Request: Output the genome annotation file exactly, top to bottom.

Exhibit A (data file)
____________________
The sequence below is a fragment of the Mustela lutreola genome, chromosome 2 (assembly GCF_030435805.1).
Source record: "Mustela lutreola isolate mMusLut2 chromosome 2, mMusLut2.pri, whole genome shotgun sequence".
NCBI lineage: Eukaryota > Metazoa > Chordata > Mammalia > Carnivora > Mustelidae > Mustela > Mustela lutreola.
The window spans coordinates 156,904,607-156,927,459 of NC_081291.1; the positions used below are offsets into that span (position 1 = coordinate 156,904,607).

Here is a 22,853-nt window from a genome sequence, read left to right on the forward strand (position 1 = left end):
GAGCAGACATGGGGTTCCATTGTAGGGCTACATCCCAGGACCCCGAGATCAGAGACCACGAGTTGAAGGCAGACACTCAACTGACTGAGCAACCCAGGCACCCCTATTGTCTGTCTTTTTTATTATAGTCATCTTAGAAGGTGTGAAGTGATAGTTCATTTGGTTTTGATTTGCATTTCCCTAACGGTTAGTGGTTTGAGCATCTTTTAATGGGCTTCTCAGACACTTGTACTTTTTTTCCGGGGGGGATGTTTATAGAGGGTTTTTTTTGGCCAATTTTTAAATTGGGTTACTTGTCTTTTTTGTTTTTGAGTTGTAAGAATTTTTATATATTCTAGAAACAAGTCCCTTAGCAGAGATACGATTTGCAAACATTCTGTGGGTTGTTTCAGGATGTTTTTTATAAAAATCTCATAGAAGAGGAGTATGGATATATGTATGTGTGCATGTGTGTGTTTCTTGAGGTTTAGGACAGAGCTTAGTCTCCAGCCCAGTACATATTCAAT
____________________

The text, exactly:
The sequence below is a fragment of the Mustela lutreola genome, chromosome 2 (assembly GCF_030435805.1).
Source record: "Mustela lutreola isolate mMusLut2 chromosome 2, mMusLut2.pri, whole genome shotgun sequence".
NCBI lineage: Eukaryota > Metazoa > Chordata > Mammalia > Carnivora > Mustelidae > Mustela > Mustela lutreola.
The window spans coordinates 156,904,607-156,927,459 of NC_081291.1; the positions used below are offsets into that span (position 1 = coordinate 156,904,607).

Here is a 22,853-nt window from a genome sequence, read left to right on the forward strand (position 1 = left end):
GAGCAGACATGGGGTTCCATTGTAGGGCTACATCCCAGGACCCCGAGATCAGAGACCACGAGTTGAAGGCAGACACTCAACTGACTGAGCAACCCAGGCACCCCTATTGTCTGTCTTTTTTATTATAGTCATCTTAGAAGGTGTGAAGTGATAGTTCATTTGGTTTTGATTTGCATTTCCCTAACGGTTAGTGGTTTGAGCATCTTTTAATGGGCTTCTCAGACACTTGTACTTTTTTTCCGGGGGGGATGTTTATAGAGGGTTTTTTTTGGCCAATTTTTAAATTGGGTTACTTGTCTTTTTTGTTTTTGAGTTGTAAGAATTTTTATATATTCTAGAAACAAGTCCCTTAGCAGAGATACGATTTGCAAACATTCTGTGGGTTGTTTCAGGATGTTTTTTATAAAAATCTCATAGAAGAGGAGTATGGATATATGTATGTGTGCATGTGTGTGTTTCTTGAGGTTTAGGACAGAGCTTAGTCTCCAGCCCAGTACATATTCAAT